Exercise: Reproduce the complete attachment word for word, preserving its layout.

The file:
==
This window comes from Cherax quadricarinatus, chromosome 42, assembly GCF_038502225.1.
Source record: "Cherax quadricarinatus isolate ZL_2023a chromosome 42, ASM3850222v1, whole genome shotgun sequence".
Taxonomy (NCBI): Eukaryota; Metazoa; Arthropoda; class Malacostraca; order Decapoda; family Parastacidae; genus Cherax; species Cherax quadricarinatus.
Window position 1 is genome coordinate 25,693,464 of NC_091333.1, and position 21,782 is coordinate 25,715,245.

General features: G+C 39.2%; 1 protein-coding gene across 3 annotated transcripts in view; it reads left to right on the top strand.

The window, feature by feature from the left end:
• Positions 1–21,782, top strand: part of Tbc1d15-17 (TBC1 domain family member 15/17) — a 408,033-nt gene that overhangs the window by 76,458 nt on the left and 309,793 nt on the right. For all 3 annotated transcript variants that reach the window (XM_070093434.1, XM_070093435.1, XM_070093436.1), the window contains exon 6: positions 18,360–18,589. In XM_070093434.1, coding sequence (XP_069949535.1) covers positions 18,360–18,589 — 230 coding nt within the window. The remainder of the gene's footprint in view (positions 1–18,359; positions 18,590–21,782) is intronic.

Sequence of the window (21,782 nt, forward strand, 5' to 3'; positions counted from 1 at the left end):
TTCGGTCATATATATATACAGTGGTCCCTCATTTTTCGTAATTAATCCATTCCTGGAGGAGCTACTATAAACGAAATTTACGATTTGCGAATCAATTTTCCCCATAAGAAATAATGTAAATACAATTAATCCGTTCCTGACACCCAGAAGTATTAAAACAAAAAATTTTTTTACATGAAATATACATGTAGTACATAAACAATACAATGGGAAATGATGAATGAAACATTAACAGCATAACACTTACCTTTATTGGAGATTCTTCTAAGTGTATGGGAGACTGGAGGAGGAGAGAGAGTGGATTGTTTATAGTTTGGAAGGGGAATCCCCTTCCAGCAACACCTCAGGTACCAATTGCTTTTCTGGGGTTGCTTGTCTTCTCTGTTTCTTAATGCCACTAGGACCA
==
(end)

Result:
This window comes from Cherax quadricarinatus, chromosome 42, assembly GCF_038502225.1.
Source record: "Cherax quadricarinatus isolate ZL_2023a chromosome 42, ASM3850222v1, whole genome shotgun sequence".
Taxonomy (NCBI): Eukaryota; Metazoa; Arthropoda; class Malacostraca; order Decapoda; family Parastacidae; genus Cherax; species Cherax quadricarinatus.
Window position 1 is genome coordinate 25,693,464 of NC_091333.1, and position 21,782 is coordinate 25,715,245.

General features: G+C 39.2%; 1 protein-coding gene across 3 annotated transcripts in view; it reads left to right on the top strand.

The window, feature by feature from the left end:
• Positions 1–21,782, top strand: part of Tbc1d15-17 (TBC1 domain family member 15/17) — a 408,033-nt gene that overhangs the window by 76,458 nt on the left and 309,793 nt on the right. For all 3 annotated transcript variants that reach the window (XM_070093434.1, XM_070093435.1, XM_070093436.1), the window contains exon 6: positions 18,360–18,589. In XM_070093434.1, coding sequence (XP_069949535.1) covers positions 18,360–18,589 — 230 coding nt within the window. The remainder of the gene's footprint in view (positions 1–18,359; positions 18,590–21,782) is intronic.

Sequence of the window (21,782 nt, forward strand, 5' to 3'; positions counted from 1 at the left end):
TTCGGTCATATATATATACAGTGGTCCCTCATTTTTCGTAATTAATCCATTCCTGGAGGAGCTACTATAAACGAAATTTACGATTTGCGAATCAATTTTCCCCATAAGAAATAATGTAAATACAATTAATCCGTTCCTGACACCCAGAAGTATTAAAACAAAAAATTTTTTTACATGAAATATACATGTAGTACATAAACAATACAATGGGAAATGATGAATGAAACATTAACAGCATAACACTTACCTTTATTGGAGATTCTTCTAAGTGTATGGGAGACTGGAGGAGGAGAGAGAGTGGATTGTTTATAGTTTGGAAGGGGAATCCCCTTCCAGCAACACCTCAGGTACCAATTGCTTTTCTGGGGTTGCTTGTCTTCTCTGTTTCTTAATGCCACTAGGACCA